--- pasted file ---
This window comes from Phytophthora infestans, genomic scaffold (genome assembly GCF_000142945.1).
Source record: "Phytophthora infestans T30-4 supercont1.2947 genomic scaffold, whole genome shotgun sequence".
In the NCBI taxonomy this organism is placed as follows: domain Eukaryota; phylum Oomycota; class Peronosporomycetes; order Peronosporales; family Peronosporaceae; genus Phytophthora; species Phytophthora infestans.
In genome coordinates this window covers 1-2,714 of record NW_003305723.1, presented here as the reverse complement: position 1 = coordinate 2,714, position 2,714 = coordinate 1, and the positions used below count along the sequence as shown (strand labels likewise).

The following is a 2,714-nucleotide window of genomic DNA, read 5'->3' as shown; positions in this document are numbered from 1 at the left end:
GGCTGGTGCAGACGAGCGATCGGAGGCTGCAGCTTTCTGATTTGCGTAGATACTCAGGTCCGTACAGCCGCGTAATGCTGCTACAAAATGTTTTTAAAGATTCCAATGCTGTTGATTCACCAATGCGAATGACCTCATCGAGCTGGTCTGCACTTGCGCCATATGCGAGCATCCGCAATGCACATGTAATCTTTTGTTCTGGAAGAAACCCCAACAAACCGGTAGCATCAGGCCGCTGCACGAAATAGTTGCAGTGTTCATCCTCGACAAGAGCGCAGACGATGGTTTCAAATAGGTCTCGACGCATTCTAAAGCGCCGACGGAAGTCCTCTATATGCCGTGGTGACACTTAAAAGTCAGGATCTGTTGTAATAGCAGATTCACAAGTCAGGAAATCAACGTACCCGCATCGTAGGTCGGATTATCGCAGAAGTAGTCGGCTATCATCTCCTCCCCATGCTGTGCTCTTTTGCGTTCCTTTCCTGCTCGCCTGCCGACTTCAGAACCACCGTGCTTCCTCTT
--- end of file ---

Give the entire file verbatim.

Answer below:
This window comes from Phytophthora infestans, genomic scaffold (genome assembly GCF_000142945.1).
Source record: "Phytophthora infestans T30-4 supercont1.2947 genomic scaffold, whole genome shotgun sequence".
In the NCBI taxonomy this organism is placed as follows: domain Eukaryota; phylum Oomycota; class Peronosporomycetes; order Peronosporales; family Peronosporaceae; genus Phytophthora; species Phytophthora infestans.
In genome coordinates this window covers 1-2,714 of record NW_003305723.1, presented here as the reverse complement: position 1 = coordinate 2,714, position 2,714 = coordinate 1, and the positions used below count along the sequence as shown (strand labels likewise).

The following is a 2,714-nucleotide window of genomic DNA, read 5'->3' as shown; positions in this document are numbered from 1 at the left end:
GGCTGGTGCAGACGAGCGATCGGAGGCTGCAGCTTTCTGATTTGCGTAGATACTCAGGTCCGTACAGCCGCGTAATGCTGCTACAAAATGTTTTTAAAGATTCCAATGCTGTTGATTCACCAATGCGAATGACCTCATCGAGCTGGTCTGCACTTGCGCCATATGCGAGCATCCGCAATGCACATGTAATCTTTTGTTCTGGAAGAAACCCCAACAAACCGGTAGCATCAGGCCGCTGCACGAAATAGTTGCAGTGTTCATCCTCGACAAGAGCGCAGACGATGGTTTCAAATAGGTCTCGACGCATTCTAAAGCGCCGACGGAAGTCCTCTATATGCCGTGGTGACACTTAAAAGTCAGGATCTGTTGTAATAGCAGATTCACAAGTCAGGAAATCAACGTACCCGCATCGTAGGTCGGATTATCGCAGAAGTAGTCGGCTATCATCTCCTCCCCATGCTGTGCTCTTTTGCGTTCCTTTCCTGCTCGCCTGCCGACTTCAGAACCACCGTGCTTCCTCTT